The main and earliest symptom of hypernatremia is intense thirst; if this is not perceived or not satisfied, signs of central nervous system suffering appear:
accompanied by spasticity, hyper-reflexia, nausea and vomiting. The nervous symptoms are due to dehydration-induced shrinkage of the brain cells, which release water to the hyper-osmotic extracellular compartment. For this reason, vascular ruptures with cerebral hemorrhage or subarachnoid hemorrhage may also appear. The signs and symptoms of hypernatremia are more evident the higher the serum sodium concentration and the more rapidly the disorder has established. The rapid increase in plasma sodium concentration, without the brain having the opportunity to adapt, often leads to permanent neurological damage.
In children, hypernatremia may result in hyperpnea, muscle weakness, restlessness, insomnia, lethargy, and high-pitched crying. Further progression of hypernatremia, especially during hypernatremic dehydration, leads the young patient to lethargy, convulsions and coma.
The acute onset of hypernatremia increases mortality, as well as advanced age is another unfavorable prognostic element. The mortality rate is high for natremia values above 180 mEq/L in acute forms, particularly in adults; this rate is greater than 40% in children and approximately 75% in adults.
The chronic form of hypernatremia is somewhat less severe and has a lower mortality. Within 1-3 days from the onset of hypernatremia, the brain is in fact able to implement a series of compensatory mechanisms to increase the osmolarity of the intracellular environment: it increases the synthesis of osmotically active substances and reduces their excretion. In this way the osmotic gradient decreases and with it the loss of intracellular water is reduced.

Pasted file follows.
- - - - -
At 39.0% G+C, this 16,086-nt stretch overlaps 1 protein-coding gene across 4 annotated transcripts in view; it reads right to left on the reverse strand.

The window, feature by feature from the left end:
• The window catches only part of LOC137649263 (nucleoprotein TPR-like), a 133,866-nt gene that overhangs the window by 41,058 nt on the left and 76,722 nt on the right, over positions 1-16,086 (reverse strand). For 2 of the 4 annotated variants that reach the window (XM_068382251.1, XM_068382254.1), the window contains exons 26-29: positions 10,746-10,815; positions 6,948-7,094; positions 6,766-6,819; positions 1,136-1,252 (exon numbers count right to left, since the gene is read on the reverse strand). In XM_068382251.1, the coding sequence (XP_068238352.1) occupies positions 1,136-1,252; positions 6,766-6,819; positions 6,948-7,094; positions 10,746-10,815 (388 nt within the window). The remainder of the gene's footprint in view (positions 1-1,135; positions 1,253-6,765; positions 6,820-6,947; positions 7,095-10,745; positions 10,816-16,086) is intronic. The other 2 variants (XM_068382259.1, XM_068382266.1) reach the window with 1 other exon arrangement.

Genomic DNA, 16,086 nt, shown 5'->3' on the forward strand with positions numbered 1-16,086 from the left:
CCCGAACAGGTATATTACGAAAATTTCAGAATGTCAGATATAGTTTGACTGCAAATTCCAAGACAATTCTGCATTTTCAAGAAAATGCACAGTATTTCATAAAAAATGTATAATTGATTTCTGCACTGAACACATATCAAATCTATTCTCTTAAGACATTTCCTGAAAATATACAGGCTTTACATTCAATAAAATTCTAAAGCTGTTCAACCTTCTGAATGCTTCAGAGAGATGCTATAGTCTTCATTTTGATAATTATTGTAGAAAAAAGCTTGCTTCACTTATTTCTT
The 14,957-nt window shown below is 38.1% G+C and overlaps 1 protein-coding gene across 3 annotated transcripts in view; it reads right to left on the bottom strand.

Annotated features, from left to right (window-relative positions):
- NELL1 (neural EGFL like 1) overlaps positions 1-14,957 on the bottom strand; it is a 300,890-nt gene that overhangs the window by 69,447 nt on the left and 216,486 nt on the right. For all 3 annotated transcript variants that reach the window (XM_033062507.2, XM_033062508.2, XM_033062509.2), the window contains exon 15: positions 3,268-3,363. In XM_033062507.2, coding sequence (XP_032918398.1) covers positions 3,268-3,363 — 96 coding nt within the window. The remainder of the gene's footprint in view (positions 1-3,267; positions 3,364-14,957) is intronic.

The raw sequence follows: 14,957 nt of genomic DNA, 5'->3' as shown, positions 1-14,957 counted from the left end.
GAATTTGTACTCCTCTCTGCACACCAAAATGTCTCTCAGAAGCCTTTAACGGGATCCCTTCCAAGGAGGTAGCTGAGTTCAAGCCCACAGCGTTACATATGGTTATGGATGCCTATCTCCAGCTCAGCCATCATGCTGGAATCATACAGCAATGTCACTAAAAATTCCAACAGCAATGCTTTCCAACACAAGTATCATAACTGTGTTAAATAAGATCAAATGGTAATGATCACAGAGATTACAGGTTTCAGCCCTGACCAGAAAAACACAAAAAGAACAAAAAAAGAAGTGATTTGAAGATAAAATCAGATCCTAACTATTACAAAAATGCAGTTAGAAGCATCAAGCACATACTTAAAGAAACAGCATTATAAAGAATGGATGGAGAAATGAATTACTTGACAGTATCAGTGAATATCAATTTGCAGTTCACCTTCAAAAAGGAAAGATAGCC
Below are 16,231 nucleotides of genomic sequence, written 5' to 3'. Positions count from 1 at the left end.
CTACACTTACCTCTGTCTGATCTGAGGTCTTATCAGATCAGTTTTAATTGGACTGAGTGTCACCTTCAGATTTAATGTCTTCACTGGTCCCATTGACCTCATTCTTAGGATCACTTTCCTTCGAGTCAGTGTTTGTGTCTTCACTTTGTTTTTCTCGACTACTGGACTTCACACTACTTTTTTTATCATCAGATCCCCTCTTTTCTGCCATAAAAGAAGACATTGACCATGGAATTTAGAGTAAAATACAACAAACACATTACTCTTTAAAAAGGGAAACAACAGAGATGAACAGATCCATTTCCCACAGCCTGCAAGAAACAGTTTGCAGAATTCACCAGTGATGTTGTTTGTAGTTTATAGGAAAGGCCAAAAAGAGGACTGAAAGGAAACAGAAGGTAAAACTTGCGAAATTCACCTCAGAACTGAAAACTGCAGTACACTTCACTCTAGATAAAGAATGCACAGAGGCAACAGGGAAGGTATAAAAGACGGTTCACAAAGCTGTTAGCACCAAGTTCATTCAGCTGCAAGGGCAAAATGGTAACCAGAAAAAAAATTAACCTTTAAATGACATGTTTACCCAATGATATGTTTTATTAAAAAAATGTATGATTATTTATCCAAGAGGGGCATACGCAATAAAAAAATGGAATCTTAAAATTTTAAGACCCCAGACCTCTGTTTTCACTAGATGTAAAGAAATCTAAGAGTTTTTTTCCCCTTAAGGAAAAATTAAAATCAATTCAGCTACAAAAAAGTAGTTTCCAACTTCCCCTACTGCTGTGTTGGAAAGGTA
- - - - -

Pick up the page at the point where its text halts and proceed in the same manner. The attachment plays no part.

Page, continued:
These adaptations are of great importance from a therapeutic point of view.
- Hypovolemic hypernatremia: correction of the volume deficit by administration of hypotonic saline solutions (or isotonic in case of symptoms of severe hypovolemia) until the symptoms of hypovolemia improve; Removal of the cause. Then we proceed with the correction of the water deficit* with 0.45% hypotonic sodium-chloride solution or 5% glucose solution.
- Euvolemic hypernatremia: correction of water deficit* with hypotonic 0.45% sodium-chloride solution or 5% glucose solution, carefully controlling blood sodium levels to avoid water intoxication. In central or neurogenic diabetes insipidus, the administration of Vasopressin is necessary; in nephrogenic diabetes insipidus administer diuretics and limit sodium intake in the diet (see drugs for the treatment of diabetes insipidus)
- Hypervolemic hypernatremia: excess sodium must be removed using diuretics (furosemide) associated with replenishment with hypotonic fluids; if hypernatremia is refractory to treatment, dialysis is used
* Free Water Deficit = TBW x ((natremia/140)-1)
where TBW = total body water estimated by multiplying the patient’s weight in kg by 0.6 or his lean mass by 0.4
Approximately, half of the free water deficit should be covered over the first 24 hours and the second half over the next 24-48 hours. A more rapid and aggressive correction is recommended only in cases of acute hypernatremia
For clinical purposes, then, it is very important to decide whether the form is acute or chronic:
- acute hypernatremia: onset less than 24 hours ago, with or without neuropsychic manifestations. It must be corrected within 24 hours: reduce sodium levels by approximately 1-2 mEq/l per hour
- chronic hypernatremia: days have passed since the onset of hypernatremia; in this case the hyperosmotic adaptation phenomena of the brain cells have already been completed; this requires a slower correction of vascular volume and water deficit (over 48-72 hours instead of 24), in order to avoid the appearance of cerebral edema, with coma, convulsions and death. To avoid this eventuality it is necessary to lower the sodium concentration to no more than 0.5 mEq/l per hour